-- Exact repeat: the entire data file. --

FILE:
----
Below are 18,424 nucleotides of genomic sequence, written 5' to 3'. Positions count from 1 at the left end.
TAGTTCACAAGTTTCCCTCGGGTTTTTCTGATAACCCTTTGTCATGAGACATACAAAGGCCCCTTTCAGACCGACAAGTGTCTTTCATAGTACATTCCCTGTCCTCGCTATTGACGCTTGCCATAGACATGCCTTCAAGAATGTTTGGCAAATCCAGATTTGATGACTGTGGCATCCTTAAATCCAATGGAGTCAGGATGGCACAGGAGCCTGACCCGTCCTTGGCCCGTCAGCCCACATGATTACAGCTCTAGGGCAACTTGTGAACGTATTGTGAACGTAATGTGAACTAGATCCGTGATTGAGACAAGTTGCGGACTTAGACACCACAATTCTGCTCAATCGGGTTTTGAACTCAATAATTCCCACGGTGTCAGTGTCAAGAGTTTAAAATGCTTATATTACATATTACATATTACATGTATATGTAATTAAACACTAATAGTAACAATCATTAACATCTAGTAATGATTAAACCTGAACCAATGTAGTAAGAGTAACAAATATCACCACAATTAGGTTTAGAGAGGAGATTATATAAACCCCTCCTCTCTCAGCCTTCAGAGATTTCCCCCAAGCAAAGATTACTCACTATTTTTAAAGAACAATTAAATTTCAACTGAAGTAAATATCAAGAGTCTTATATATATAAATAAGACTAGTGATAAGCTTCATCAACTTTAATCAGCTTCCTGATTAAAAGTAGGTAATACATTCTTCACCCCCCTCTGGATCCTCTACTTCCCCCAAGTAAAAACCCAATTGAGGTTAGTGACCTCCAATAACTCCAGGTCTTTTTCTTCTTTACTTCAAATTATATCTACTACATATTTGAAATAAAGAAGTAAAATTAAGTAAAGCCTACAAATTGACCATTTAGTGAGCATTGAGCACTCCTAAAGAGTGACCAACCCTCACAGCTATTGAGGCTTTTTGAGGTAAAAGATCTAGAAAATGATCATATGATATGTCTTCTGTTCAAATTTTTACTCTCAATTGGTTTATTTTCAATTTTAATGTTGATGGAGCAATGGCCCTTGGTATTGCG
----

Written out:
Below are 18,424 nucleotides of genomic sequence, written 5' to 3'. Positions count from 1 at the left end.
TAGTTCACAAGTTTCCCTCGGGTTTTTCTGATAACCCTTTGTCATGAGACATACAAAGGCCCCTTTCAGACCGACAAGTGTCTTTCATAGTACATTCCCTGTCCTCGCTATTGACGCTTGCCATAGACATGCCTTCAAGAATGTTTGGCAAATCCAGATTTGATGACTGTGGCATCCTTAAATCCAATGGAGTCAGGATGGCACAGGAGCCTGACCCGTCCTTGGCCCGTCAGCCCACATGATTACAGCTCTAGGGCAACTTGTGAACGTATTGTGAACGTAATGTGAACTAGATCCGTGATTGAGACAAGTTGCGGACTTAGACACCACAATTCTGCTCAATCGGGTTTTGAACTCAATAATTCCCACGGTGTCAGTGTCAAGAGTTTAAAATGCTTATATTACATATTACATATTACATGTATATGTAATTAAACACTAATAGTAACAATCATTAACATCTAGTAATGATTAAACCTGAACCAATGTAGTAAGAGTAACAAATATCACCACAATTAGGTTTAGAGAGGAGATTATATAAACCCCTCCTCTCTCAGCCTTCAGAGATTTCCCCCAAGCAAAGATTACTCACTATTTTTAAAGAACAATTAAATTTCAACTGAAGTAAATATCAAGAGTCTTATATATATAAATAAGACTAGTGATAAGCTTCATCAACTTTAATCAGCTTCCTGATTAAAAGTAGGTAATACATTCTTCACCCCCCTCTGGATCCTCTACTTCCCCCAAGTAAAAACCCAATTGAGGTTAGTGACCTCCAATAACTCCAGGTCTTTTTCTTCTTTACTTCAAATTATATCTACTACATATTTGAAATAAAGAAGTAAAATTAAGTAAAGCCTACAAATTGACCATTTAGTGAGCATTGAGCACTCCTAAAGAGTGACCAACCCTCACAGCTATTGAGGCTTTTTGAGGTAAAAGATCTAGAAAATGATCATATGATATGTCTTCTGTTCAAATTTTTACTCTCAATTGGTTTATTTTCAATTTTAATGTTGATGGAGCAATGGCCCTTGGTATTGCG